Refugee baker joins Ecuador earthquake relief effort
PEDERNALES, Ecuador, May 13 (UNHCR) - Colombian refugee Carlos bakes for a living. So when an earthquake struck Ecuador last month leaving thousands without homes, he stepped up to help the best way he knew how: making bread.
Reaching for a sack of flour and water, he baked a first batch of 1,000 rolls to help feed families in the Pacific Coast region of Ecuador who were dislodged by the 7.8 magnitude tremor that struck last month. Another batch of 2,000 loaves followed.
"This country has given us a second chance after having lived under so much danger. So we want to thank the Ecuadorians," says Carlos as he mixed up another batch of dough. "We know what it feels like to lose our home all of a sudden."
The April 16 quake was the worst disaster to strike the Andean nation in seven decades. It killed at least 660 people and left around 30,000 people in immediate need of shelter.
Carlos is among more than 200,000 refugees who have sought asylum in Ecuador since the millennium, most, like him, from Colombia. Like many who lost their homes in the worst affected areas including Pedernales, Manta and Portoviejo, he just wanted to help.
"What I possess is my ability to work," the 32-year-old explains. "We have little, we are also in need. But at least we are alive, we are together."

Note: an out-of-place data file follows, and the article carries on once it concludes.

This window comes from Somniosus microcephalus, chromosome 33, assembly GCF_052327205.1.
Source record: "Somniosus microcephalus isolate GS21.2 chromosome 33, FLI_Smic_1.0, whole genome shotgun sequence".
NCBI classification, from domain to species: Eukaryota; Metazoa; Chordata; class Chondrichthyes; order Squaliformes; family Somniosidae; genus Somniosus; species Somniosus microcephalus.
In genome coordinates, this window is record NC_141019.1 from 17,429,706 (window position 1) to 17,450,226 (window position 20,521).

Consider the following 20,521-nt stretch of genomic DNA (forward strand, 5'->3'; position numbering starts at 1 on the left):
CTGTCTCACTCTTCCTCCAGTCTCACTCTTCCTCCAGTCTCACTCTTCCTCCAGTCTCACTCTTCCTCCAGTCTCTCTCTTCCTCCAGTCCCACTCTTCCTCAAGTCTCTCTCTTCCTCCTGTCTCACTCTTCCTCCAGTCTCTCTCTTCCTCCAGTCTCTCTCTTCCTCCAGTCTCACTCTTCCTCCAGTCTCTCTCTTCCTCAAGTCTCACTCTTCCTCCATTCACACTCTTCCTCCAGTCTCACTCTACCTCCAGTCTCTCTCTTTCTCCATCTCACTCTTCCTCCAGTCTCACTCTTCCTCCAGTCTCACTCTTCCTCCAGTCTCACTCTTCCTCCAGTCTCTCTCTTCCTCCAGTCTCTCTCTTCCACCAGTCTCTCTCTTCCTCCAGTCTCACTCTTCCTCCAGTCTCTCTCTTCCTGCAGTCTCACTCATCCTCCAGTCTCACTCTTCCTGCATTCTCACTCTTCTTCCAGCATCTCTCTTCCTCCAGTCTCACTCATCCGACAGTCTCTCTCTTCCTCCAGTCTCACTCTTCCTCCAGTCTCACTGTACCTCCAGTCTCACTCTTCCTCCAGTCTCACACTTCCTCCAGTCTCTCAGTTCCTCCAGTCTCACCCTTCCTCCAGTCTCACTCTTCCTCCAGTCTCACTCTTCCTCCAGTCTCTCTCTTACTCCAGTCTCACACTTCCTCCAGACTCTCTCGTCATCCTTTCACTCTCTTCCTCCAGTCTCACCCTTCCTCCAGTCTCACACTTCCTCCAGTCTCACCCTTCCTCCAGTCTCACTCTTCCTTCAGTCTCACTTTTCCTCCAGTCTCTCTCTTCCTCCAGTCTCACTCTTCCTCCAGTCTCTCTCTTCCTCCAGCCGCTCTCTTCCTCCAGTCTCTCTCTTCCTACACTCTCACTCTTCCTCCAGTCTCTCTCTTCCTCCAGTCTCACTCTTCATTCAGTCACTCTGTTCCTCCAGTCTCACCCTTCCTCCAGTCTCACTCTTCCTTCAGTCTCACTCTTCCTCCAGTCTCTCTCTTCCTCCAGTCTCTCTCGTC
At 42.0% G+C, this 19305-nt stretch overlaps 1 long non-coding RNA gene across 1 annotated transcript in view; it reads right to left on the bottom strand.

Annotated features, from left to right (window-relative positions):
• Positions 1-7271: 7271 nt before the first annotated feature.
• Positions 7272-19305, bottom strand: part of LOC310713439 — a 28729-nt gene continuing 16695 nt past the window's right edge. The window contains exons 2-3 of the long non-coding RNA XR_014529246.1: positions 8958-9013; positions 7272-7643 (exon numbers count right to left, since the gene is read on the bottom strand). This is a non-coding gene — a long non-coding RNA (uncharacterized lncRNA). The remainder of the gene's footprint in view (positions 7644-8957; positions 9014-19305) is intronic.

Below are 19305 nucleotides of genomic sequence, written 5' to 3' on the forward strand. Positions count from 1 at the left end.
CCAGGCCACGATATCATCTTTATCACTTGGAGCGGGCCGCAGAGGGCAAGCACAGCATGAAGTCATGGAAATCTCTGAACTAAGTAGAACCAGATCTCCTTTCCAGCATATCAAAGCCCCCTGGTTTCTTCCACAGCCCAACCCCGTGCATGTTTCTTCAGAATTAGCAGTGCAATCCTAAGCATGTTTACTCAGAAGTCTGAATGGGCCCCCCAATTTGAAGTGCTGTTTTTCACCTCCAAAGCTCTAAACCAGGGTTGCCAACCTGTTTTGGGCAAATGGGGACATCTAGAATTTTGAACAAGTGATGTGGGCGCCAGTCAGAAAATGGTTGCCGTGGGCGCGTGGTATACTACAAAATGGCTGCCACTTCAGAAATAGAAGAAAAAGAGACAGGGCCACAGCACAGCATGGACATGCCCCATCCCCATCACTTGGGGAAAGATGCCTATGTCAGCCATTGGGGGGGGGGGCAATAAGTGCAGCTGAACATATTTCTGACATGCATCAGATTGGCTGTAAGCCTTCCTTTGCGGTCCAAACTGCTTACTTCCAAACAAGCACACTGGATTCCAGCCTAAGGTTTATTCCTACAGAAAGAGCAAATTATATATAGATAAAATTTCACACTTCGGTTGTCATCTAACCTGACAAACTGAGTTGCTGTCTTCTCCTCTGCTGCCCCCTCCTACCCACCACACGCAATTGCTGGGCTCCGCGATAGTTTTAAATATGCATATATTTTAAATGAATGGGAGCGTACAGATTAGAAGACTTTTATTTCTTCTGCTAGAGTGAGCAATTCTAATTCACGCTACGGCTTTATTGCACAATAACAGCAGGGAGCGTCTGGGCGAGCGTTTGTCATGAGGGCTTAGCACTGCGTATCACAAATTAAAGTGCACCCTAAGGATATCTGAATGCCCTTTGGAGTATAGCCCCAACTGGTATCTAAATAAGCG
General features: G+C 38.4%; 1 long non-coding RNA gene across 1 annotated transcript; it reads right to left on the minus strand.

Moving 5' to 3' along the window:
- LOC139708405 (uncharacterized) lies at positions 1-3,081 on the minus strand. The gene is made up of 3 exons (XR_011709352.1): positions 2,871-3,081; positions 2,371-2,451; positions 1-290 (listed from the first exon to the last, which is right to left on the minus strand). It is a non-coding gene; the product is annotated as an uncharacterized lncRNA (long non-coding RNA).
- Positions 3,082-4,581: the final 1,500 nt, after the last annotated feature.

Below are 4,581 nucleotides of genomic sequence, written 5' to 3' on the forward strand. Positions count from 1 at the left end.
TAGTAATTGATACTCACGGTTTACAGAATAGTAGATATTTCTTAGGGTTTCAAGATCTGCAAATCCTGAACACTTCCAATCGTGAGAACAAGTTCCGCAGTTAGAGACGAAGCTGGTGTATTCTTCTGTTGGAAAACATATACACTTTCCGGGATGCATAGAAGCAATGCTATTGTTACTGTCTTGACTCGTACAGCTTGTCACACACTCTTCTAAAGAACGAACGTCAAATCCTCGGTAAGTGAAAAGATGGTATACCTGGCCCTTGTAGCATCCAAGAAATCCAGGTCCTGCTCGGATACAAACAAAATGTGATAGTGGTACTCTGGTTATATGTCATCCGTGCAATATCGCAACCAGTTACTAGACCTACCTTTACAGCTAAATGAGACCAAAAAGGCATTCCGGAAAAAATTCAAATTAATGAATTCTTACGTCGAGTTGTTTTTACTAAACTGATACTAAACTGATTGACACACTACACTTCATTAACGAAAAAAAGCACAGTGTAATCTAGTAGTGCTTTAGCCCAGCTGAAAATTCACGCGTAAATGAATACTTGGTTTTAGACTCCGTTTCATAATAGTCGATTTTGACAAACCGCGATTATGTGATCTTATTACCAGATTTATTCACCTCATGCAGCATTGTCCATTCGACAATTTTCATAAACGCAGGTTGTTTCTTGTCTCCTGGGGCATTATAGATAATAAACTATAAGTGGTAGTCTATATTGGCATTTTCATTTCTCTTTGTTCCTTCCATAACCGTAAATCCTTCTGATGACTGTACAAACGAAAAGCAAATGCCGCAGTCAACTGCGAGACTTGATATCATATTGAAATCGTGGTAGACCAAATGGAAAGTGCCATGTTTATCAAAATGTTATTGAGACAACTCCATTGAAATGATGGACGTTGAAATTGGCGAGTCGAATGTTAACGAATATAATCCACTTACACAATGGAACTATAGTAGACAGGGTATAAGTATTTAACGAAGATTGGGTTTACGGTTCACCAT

In the immediate aftermath of the quake, UNHCR, the UN Refugee Agency, dispatched two cargo aircraft to Ecuador packed with 200 tons of humanitarian aid, including 900 tents, 6,100 solar powered lamps and more than 7,000 plastic sheets.
Working closely with Ecuadorian authorities, staff distributed other items including 18,000 mosquito nets - in view of the Zika virus risk and other mosquito-borne diseases - as well as 7,000 jerry cans to collect water, and kitchen utensils.
UNHCR and its partner HIAS, the global Jewish non-profit that works to protect refugees, also supported Carlos in his effort to feed some of the 200 residents of a temporary shelter - called "Nueva Esperanza," or "New Hope." For displaced Ecuadorian mother Rosa, who lost her home in the quake, the warm loaves are a reminder of a shattered routine.
"Before the earthquake, we would have coffee and eggs for breakfast while thinking of the day of work in front of us," she told UNHCR. "Now, we wake up with fear as the uncertainty stays with us."
To help Ecuador get back on its feet, the United Nations and its humanitarian partners have launched an appeal for international assistance of US $72.7 million, with the aim of providing aid to around 350,000 people over a period of three months.
"Ecuador has shown solidarity with the refugee population during the last decades. UNHCR has been wanting to give some of that solidarity back in one way or the other," says Maria Clara Martin, UNHCR's representative in Ecuador.
To help provide life-saving aid to families in Ecuador, please donate now.
By Sonia Aguilar in Ecuador